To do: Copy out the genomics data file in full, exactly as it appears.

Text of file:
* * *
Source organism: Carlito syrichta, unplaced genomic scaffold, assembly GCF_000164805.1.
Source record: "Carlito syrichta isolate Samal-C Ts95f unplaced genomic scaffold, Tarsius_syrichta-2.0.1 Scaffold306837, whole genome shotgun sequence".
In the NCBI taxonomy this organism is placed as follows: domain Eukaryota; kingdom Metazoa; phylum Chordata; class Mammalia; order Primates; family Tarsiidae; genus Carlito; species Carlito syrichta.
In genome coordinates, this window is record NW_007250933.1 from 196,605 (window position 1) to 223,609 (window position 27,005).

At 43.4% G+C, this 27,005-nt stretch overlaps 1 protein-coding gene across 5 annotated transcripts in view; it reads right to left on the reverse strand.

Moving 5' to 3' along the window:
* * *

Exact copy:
Source organism: Carlito syrichta, unplaced genomic scaffold, assembly GCF_000164805.1.
Source record: "Carlito syrichta isolate Samal-C Ts95f unplaced genomic scaffold, Tarsius_syrichta-2.0.1 Scaffold306837, whole genome shotgun sequence".
In the NCBI taxonomy this organism is placed as follows: domain Eukaryota; kingdom Metazoa; phylum Chordata; class Mammalia; order Primates; family Tarsiidae; genus Carlito; species Carlito syrichta.
In genome coordinates, this window is record NW_007250933.1 from 196,605 (window position 1) to 223,609 (window position 27,005).

At 43.4% G+C, this 27,005-nt stretch overlaps 1 protein-coding gene across 5 annotated transcripts in view; it reads right to left on the reverse strand.

Moving 5' to 3' along the window: